Azerbaijan said on Monday it had arrested five of its nationals for spying for Iran after a rise in tensions between the neighbours, which regard each other with mutual suspicion.
The arrests came after Baku and Tehran accused each other last week of hostile rhetoric.
Baku’s security services said the arrests were made as part of “measures aimed at countering intelligence-disruptive activities carried out by Iranian secret services against Azerbaijan”.
It said the five people had been gathering information about the military — including the procurement of Israeli and Turkish drones — and about the country’s energy infrastructure.
Earlier this month, the Baku authorities arrested 17 men they said belonged to an “illegal armed group set up by Iran on Azerbaijani territory”.
On Friday, Azerbaijan summoned the Iranian ambassador to complain about “threatening rhetoric” coming from Tehran.
The day before, the Iranian foreign ministry had handed Azerbaijan’s envoy a note of protest over “anti-Iran” comments by Baku officials.
Iran, home to millions of ethnic Azerbaijanis, has long accused its smaller northern neighbour of fuelling separatist sentiment on its territory.
It has also been angered by Baku’s ambitions to set up a transport link along the Armenian-Iranian border which would connect mainland Azerbaijan to its exclave of Nakhichevan and then to Turkey.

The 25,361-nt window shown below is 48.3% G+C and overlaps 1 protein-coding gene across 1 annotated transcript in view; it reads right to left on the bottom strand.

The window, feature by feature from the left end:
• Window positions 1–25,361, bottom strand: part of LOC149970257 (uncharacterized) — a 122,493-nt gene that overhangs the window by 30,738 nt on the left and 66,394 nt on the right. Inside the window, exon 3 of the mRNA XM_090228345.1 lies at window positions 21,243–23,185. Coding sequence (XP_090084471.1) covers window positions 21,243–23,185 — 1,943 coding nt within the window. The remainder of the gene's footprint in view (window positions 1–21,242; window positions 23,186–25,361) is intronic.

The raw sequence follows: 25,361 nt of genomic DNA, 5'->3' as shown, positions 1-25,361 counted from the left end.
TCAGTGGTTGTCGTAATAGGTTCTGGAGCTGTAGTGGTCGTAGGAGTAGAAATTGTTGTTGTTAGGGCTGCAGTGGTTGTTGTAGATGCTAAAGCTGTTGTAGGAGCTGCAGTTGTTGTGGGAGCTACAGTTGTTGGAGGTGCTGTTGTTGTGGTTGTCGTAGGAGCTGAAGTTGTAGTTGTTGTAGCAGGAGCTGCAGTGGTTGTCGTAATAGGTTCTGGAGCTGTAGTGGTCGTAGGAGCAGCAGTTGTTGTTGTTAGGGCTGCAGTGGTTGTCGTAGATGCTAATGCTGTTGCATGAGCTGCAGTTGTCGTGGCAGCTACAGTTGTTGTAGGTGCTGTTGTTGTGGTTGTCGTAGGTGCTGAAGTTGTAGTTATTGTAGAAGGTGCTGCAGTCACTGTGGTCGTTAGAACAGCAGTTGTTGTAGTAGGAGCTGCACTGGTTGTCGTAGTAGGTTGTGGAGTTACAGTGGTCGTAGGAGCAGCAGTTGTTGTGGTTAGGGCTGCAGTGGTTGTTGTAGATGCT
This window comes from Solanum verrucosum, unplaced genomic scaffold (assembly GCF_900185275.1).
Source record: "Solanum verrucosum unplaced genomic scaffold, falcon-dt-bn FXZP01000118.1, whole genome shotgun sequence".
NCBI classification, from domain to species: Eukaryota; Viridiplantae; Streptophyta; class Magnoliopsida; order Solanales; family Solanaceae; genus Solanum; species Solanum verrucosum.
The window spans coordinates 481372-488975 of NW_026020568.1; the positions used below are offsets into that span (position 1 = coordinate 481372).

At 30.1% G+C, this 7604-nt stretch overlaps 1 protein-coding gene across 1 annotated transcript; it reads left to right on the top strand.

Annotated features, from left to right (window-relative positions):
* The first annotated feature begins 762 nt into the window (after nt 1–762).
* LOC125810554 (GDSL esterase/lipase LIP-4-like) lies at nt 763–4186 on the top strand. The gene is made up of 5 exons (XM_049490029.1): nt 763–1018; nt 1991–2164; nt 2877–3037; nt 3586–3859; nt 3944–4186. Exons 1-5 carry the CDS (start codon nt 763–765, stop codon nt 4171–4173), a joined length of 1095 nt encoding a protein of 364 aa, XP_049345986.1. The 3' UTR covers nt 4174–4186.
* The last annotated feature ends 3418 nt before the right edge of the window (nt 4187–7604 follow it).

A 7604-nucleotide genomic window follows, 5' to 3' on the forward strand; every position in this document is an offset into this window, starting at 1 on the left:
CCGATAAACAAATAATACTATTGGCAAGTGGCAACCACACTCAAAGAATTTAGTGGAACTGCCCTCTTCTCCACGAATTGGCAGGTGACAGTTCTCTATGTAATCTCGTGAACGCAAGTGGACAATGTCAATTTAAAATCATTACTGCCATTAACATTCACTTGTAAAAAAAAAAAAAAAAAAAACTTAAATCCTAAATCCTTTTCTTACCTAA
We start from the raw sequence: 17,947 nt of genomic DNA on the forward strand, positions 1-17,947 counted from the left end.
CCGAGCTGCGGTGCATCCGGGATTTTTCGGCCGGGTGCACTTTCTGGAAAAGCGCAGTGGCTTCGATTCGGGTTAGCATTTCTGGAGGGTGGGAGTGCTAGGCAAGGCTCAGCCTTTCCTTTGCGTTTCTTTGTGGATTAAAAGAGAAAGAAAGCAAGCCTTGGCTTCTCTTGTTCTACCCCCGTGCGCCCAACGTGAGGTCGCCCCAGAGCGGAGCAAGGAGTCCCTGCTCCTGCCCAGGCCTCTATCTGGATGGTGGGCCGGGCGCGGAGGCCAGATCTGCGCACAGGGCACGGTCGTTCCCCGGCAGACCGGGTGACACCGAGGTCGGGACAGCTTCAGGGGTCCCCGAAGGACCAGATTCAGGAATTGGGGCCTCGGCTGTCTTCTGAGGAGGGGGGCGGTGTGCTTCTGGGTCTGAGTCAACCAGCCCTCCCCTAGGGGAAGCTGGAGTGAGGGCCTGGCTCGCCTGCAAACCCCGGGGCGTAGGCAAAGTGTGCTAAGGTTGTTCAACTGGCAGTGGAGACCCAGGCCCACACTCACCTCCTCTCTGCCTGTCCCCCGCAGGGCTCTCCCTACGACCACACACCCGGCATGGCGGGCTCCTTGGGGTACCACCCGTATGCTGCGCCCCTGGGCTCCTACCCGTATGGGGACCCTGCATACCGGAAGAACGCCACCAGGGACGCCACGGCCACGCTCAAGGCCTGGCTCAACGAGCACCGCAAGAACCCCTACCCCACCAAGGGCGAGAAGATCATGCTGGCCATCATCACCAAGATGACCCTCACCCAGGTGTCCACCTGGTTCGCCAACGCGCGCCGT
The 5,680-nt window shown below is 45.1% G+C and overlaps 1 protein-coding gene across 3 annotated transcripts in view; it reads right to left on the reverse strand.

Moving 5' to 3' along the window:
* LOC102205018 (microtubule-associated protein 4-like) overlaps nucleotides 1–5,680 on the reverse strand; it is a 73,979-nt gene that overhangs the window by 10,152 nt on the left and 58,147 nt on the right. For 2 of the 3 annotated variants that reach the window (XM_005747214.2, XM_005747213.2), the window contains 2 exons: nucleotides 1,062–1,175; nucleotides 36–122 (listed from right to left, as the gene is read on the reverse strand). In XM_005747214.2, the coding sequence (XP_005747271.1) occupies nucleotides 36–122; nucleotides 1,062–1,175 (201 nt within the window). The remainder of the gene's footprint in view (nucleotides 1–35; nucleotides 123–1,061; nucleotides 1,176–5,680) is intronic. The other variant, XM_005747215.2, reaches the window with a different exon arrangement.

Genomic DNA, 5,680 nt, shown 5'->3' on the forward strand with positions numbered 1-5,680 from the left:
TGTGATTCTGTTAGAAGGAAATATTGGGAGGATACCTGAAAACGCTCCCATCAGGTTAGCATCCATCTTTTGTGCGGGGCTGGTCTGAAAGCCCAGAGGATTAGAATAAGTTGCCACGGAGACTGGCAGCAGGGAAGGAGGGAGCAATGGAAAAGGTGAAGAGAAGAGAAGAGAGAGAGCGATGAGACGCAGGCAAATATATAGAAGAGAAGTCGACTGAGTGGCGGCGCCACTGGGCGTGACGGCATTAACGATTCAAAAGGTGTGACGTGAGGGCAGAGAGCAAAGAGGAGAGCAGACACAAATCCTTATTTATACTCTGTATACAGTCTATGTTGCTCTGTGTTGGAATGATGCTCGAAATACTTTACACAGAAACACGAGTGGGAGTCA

Baku wants to limit Armenian jurisdiction over the so-called Zangezur land corridor, a project that would end its dependence on Iran for access to the Nakhichevan exclave.
The exclave is separated from Azerbaijan by the Armenian region of Zangezur.
The issue has emerged as the primary sticking point between Azerbaijan and Armenia, who fought two wars — in 2020 and in the 1990s — over the contested Nagorno-Karabakh region, to the east of Zangezur.
“Iran will not permit the blockage of its connection route with Armenia,” Iranian Foreign Minister Hossein Amir-Abdollahian said in October.
He said that “to secure that objective”, Iran had staged large-scale military drills in October on its border with Azerbaijan.
Relations between Baku and Tehran have been traditionally sour, as Turkic-speaking Azerbaijan is a close ally of Iran’s historical rival Turkey.
Iran is also suspicious of Azerbaijan’s military cooperation with Israel — a major arms supplier to Baku — saying Tel-Aviv could potentially use Azerbaijani territory as a bridgehead against Iran.